How does the switching from high to low allows the lcd to see the state of the other pins and excute commands?
That's just how the LCD controller is programmed to work.

Quote
And the data bus D0-D7, how and what type of signals are given from the arduino to each of the D pins(namely D4-D7)?
You determine this from the Instruction set given in Table 6 of the data sheet.  This is figure 4 in the link above.

Don

Logged

Offline Offline
Newbie
*
Karma: 0
Posts: 13
View Profile
WWW
 Bigger Bigger  Smaller Smaller  Reset Reset

Check out theese two documents for information.

Part 1
Part 2
Logged

Offline Offline
Jr. Member
**
Karma: 0
Posts: 98
View Profile
 Bigger Bigger  Smaller Smaller  Reset Reset

Thanks for the reply guys. Really helped me understand more.

Anyway, I was looking at the Liquidcrystal library code as follows:
Code:
#ifndef LiquidCrystal_h
#define LiquidCrystal_h

#include <inttypes.h>
#include "Print.h"

// commands
#define LCD_CLEARDISPLAY 0x01
#define LCD_RETURNHOME 0x02
#define LCD_ENTRYMODESET 0x04
#define LCD_DISPLAYCONTROL 0x08
#define LCD_CURSORSHIFT 0x10
#define LCD_FUNCTIONSET 0x20
#define LCD_SETCGRAMADDR 0x40
#define LCD_SETDDRAMADDR 0x80

// flags for display entry mode
#define LCD_ENTRYRIGHT 0x00
#define LCD_ENTRYLEFT 0x02
#define LCD_ENTRYSHIFTINCREMENT 0x01
#define LCD_ENTRYSHIFTDECREMENT 0x00

// flags for display on/off control
#define LCD_DISPLAYON 0x04
#define LCD_DISPLAYOFF 0x00
#define LCD_CURSORON 0x02
#define LCD_CURSOROFF 0x00
#define LCD_BLINKON 0x01
#define LCD_BLINKOFF 0x00

// flags for display/cursor shift
#define LCD_DISPLAYMOVE 0x08
#define LCD_CURSORMOVE 0x00
#define LCD_MOVERIGHT 0x04
#define LCD_MOVELEFT 0x00

// flags for function set
#define LCD_8BITMODE 0x10
#define LCD_4BITMODE 0x00
#define LCD_2LINE 0x08
#define LCD_1LINE 0x00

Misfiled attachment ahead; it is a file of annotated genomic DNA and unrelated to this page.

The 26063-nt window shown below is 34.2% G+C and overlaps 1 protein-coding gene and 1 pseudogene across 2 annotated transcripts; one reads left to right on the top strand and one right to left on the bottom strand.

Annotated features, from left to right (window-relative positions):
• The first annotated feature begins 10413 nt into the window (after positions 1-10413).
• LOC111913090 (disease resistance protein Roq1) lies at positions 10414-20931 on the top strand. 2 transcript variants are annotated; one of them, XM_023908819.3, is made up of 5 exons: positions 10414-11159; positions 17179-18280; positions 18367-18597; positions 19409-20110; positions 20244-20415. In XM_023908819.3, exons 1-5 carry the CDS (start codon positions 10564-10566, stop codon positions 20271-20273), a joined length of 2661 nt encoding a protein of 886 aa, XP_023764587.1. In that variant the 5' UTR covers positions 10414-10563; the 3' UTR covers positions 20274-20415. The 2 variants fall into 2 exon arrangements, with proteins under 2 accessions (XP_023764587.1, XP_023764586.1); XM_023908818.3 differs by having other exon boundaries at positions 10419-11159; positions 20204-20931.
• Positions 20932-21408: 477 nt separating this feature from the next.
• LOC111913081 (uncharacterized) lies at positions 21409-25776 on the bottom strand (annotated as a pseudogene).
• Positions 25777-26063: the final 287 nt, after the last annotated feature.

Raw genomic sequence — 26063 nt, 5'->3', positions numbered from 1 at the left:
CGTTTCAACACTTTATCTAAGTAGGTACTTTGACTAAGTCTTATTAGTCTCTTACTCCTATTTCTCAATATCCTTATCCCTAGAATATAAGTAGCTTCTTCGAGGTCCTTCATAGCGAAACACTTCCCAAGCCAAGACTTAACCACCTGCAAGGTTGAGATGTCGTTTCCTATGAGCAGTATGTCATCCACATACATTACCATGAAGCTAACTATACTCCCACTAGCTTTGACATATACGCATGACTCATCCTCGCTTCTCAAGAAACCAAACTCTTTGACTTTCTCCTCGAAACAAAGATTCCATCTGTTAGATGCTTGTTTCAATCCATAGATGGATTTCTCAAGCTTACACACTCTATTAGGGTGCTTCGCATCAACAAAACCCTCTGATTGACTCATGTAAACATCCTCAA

#define LCD_5x10DOTS 0x04
#define LCD_5x8DOTS 0x00

class LiquidCrystal : public Print {
public:
  LiquidCrystal(uint8_t rs, uint8_t enable,
                uint8_t d0, uint8_t d1, uint8_t d2, uint8_t d3,
                uint8_t d4, uint8_t d5, uint8_t d6, uint8_t d7);
  LiquidCrystal(uint8_t rs, uint8_t rw, uint8_t enable,
                uint8_t d0, uint8_t d1, uint8_t d2, uint8_t d3,
                uint8_t d4, uint8_t d5, uint8_t d6, uint8_t d7);
  LiquidCrystal(uint8_t rs, uint8_t rw, uint8_t enable,
                uint8_t d0, uint8_t d1, uint8_t d2, uint8_t d3);
  LiquidCrystal(uint8_t rs, uint8_t enable,
                uint8_t d0, uint8_t d1, uint8_t d2, uint8_t d3);

  void init(uint8_t fourbitmode, uint8_t rs, uint8_t rw, uint8_t enable,
            uint8_t d0, uint8_t d1, uint8_t d2, uint8_t d3,
            uint8_t d4, uint8_t d5, uint8_t d6, uint8_t d7);
   
  void begin(uint8_t cols, uint8_t rows, uint8_t charsize = LCD_5x8DOTS);

  void clear();
  void home();

  void noDisplay();
  void display();
  void noBlink();
  void blink();
  void noCursor();
  void cursor();
  void scrollDisplayLeft();
  void scrollDisplayRight();
  void leftToRight();
  void rightToLeft();
  void autoscroll();
  void noAutoscroll();

  void createChar(uint8_t, uint8_t[]);
  void setCursor(uint8_t, uint8_t);
  virtual void write(uint8_t);
  void command(uint8_t);
private:
  void send(uint8_t, uint8_t);
  void write4bits(uint8_t);
  void write8bits(uint8_t);
  void pulseEnable();

  uint8_t _rs_pin; // LOW: command.  HIGH: character.
  uint8_t _rw_pin; // LOW: write to LCD.  HIGH: read from LCD.
  uint8_t _enable_pin; // activated by a HIGH pulse.
  uint8_t _data_pins[8];

  uint8_t _displayfunction;
  uint8_t _displaycontrol;
  uint8_t _displaymode;

  uint8_t _initialized;

  uint8_t _numlines,_currline;
};

#endif


May I know what do all the "0 x 01", "0 x 02" etc etc mean?
And what does the "uint8_t rs" etc etc mean?
Logged

Western New York, USA
Offline Offline
Faraday Member
**
Karma: 35
Posts: 4299
View Profile
 Bigger Bigger  Smaller Smaller  Reset Reset

Quote
May I know what do all the "0 x 01", "0 x 02" etc etc mean?
Those are sometimes referred to as 'magic numbers' because they appear to only have some mysterious relationship with the real world.

To understand them you have to convert them to binary and then you will have a better chance of finding out how they relate to the information in the datasheet.

Let's start with this batch where I have added the binary values as comments:

Code:
// commands
#define LCD_CLEARDISPLAY 0x01   // 0 0 0 0 0 0 0 1
#define LCD_RETURNHOME 0x02     // 0 0 0 0 0 0 1 0
#define LCD_ENTRYMODESET 0x04   // 0 0 0 0 0 1 0 0
#define LCD_DISPLAYCONTROL 0x08 // 0 0 0 0 1 0 0 0